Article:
The family’s decision to continue renting proved prescient, because prime central London’s house prices have stagnated for almost a decade. According to LonRes, average sale prices in prime central London increased by just 2.3% between 2013 and 2023 (from $2,130 per square foot to $2,180 per square foot). In 2016, Volpin’s job took him to Singapore, and now he and his university professor wife are based in Rome. Their two sons, aged 26 and 22, opted to remain in London so their parents, who visit regularly, have continued to rent a three-bedroom, three-level, apartment in the affluent, historic neighbourhood of South Kensington, 2 miles west of the city centre.
Volpin has signed a nondisclosure agreement prohibiting him from revealing his monthly rental costs, but a spokeswoman for his estate agent, Winkworth, said that a similar property would cost up to $191,000 per year.
“Certainly with that money I could buy, but the point is that at the moment it is more of a kind of holiday home,” Volpin said. “When I come, I want to be close to downtown and to the friends I made while living in London.”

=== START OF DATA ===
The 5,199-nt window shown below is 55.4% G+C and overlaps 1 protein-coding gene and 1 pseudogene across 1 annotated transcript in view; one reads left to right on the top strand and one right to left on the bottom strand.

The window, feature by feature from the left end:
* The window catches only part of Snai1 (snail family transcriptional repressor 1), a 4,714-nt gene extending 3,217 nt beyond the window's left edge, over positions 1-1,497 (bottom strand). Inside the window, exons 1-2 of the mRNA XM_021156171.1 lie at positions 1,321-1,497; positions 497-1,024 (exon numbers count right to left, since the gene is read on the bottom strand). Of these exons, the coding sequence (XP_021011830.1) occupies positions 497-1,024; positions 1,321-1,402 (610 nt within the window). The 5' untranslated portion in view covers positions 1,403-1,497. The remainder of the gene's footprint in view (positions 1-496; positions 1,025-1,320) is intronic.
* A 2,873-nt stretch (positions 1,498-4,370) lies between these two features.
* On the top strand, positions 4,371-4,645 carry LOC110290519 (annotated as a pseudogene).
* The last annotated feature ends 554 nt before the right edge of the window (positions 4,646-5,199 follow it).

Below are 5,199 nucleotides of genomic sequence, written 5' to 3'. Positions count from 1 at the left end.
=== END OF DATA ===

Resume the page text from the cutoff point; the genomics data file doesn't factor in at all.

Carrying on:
McDowell believes that the reason top-end rental prices have accelerated while home sale prices are falling is simple: Demand for these types of rentals is high and there is a serious undersupply of high-specification, turnkey properties.
“They are as rare as hen’s teeth,” she said. “Super-prime tenants will not sacrifice or compromise on many things. The condition and functionality of the property has to be slick and beautiful, and they will pay big prices, or pay one or two years in advance, to secure the right property.”
But while rents are rising, prime-central London landlords still have to work hard to attract high-paying tenants who expect five-star standards.
“I have had people who want walls to be ripped out or massive extension work,” said Sinead Conlon, head of corporate and relocation services at John D Wood & Co. estate agents. “Some of them want interior-design furniture packages costing about $32,000 to $127,000 per month. They are all looking for an add-on.”
In one memorable case, Conlon was able to rent a substantial house in the north London suburb of Primrose Hill to a tenant who wanted the toilets in the bathrooms, 17 of them, to be replaced with Japanese models with built-in bidets. The tenant, who paid around $70,000 per month to rent the house for a year starting in 2021, eventually settled for just 10 new toilets to be fitted.